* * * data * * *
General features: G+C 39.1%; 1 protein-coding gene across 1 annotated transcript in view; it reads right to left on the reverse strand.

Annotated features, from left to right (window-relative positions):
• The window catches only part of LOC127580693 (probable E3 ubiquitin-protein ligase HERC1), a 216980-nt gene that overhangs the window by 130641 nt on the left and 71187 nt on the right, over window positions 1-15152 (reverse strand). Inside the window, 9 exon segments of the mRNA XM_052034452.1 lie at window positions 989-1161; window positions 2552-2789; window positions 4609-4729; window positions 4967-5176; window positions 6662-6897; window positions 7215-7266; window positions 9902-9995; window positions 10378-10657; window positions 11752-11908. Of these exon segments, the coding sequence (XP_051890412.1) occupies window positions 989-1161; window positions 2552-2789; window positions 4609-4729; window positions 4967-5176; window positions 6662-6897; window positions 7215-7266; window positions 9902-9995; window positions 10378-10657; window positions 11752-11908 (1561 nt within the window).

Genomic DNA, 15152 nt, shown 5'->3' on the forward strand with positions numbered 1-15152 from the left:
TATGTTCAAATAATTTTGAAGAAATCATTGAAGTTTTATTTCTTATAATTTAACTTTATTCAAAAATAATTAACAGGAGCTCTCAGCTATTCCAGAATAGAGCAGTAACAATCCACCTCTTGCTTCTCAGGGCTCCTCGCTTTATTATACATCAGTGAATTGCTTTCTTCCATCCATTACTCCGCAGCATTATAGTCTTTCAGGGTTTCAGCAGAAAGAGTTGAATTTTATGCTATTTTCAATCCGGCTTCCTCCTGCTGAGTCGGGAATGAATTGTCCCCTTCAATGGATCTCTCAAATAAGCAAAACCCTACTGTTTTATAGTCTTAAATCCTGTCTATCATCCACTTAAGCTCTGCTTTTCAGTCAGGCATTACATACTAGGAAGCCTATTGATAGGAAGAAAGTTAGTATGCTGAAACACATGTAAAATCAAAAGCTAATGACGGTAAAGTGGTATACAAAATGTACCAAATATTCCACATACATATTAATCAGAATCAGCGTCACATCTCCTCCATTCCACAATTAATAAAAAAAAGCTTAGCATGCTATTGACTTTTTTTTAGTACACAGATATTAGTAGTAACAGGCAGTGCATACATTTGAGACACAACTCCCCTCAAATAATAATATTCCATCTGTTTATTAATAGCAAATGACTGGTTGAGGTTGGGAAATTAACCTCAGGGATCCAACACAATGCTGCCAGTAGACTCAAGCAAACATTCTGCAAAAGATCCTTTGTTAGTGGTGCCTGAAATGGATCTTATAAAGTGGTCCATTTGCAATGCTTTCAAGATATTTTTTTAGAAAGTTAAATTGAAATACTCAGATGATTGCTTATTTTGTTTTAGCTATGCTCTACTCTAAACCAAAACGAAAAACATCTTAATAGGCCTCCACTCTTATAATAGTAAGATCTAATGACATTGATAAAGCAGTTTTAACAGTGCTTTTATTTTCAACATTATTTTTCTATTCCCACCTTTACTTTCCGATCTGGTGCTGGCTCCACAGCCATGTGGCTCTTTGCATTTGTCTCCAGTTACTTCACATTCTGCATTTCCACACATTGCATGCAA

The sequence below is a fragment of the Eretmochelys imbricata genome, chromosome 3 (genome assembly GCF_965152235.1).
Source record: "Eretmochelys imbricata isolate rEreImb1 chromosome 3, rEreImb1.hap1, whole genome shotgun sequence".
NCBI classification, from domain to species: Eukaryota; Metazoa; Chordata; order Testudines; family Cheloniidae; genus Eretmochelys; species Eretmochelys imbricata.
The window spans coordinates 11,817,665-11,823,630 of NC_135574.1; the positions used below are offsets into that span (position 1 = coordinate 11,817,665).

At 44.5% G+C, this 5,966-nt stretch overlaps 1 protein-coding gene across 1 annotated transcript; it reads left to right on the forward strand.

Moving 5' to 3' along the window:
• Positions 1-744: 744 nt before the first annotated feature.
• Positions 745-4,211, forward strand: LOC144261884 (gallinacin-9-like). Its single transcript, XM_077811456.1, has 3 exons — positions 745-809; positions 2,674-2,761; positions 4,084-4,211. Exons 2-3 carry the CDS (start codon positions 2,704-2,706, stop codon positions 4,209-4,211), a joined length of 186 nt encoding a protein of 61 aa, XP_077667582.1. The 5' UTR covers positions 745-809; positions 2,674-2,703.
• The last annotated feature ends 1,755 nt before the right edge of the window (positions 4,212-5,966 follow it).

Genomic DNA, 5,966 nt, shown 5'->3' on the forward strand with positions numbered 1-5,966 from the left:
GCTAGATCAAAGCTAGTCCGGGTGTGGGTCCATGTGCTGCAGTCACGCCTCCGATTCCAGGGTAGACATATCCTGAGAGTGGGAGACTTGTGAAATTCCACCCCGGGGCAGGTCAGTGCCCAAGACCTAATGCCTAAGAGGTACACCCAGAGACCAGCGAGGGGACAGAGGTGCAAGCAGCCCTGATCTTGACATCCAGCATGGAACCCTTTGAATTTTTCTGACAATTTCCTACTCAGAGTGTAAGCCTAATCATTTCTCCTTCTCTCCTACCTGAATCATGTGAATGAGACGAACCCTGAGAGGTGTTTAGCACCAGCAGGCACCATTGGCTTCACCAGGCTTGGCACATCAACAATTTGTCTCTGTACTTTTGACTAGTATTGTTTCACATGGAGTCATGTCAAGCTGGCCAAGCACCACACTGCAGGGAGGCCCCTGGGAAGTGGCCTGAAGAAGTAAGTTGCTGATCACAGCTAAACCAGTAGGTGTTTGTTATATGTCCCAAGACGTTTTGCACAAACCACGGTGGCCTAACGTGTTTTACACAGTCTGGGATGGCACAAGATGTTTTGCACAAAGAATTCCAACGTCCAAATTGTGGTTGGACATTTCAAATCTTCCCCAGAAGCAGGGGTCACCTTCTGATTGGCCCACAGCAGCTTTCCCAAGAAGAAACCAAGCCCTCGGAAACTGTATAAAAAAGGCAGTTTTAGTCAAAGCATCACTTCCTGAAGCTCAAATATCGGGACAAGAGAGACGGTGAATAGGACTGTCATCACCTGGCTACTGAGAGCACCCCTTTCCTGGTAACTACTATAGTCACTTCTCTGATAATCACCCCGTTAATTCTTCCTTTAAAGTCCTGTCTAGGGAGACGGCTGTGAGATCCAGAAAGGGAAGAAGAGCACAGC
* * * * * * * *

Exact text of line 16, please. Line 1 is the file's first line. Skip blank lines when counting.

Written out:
GCTAGATCAAAGCTAGTCCGGGTGTGGGTCCATGTGCTGCAGTCACGCCTCCGATTCCAGGGTAGACATATCCTGAGAGTGGGAGACTTGTGAAATTCCACCCCGGGGCAGGTCAGTGCCCAAGACCTAATGCCTAAGAGGTACACCCAGAGACCAGCGAGGGGACAGAGGTGCAAGCAGCCCTGATCTTGACATCCAGCATGGAACCCTTTGAATTTTTCTGACAATTTCCTACTCAGAGTGTAAGCCTAATCATTTCTCCTTCTCTCCTACCTGAATCATGTGAATGAGACGAACCCTGAGAGGTGTTTAGCACCAGCAGGCACCATTGGCTTCACCAGGCTTGGCACATCAACAATTTGTCTCTGTACTTTTGACTAGTATTGTTTCACATGGAGTCATGTCAAGCTGGCCAAGCACCACACTGCAGGGAGGCCCCTGGGAAGTGGCCTGAAGAAGTAAGTTGCTGATCACAGCTAAACCAGTAGGTGTTTGTTATATGTCCCAAGACGTTTTGCACAAACCACGGTGGCCTAACGTGTTTTACACAGTCTGGGATGGCACAAGATGTTTTGCACAAAGAATTCCAACGTCCAAATTGTGGTTGGACATTTCAAATCTTCCCCAGAAGCAGGGGTCACCTTCTGATTGGCCCACAGCAGCTTTCCCAAGAAGAAACCAAGCCCTCGGAAACTGTATAAAAAAGGCAGTTTTAGTCAAAGCATCACTTCCTGAAGCTCAAATATCGGGACAAGAGAGACGGTGAATAGGACTGTCATCACCTGGCTACTGAGAGCACCCCTTTCCTGGTAACTACTATAGTCACTTCTCTGATAATCACCCCGTTAATTCTTCCTTTAAAGTCCTGTCTAGGGAGACGGCTGTGAGATCCAGAAAGGGAAGAAGAGCACAGC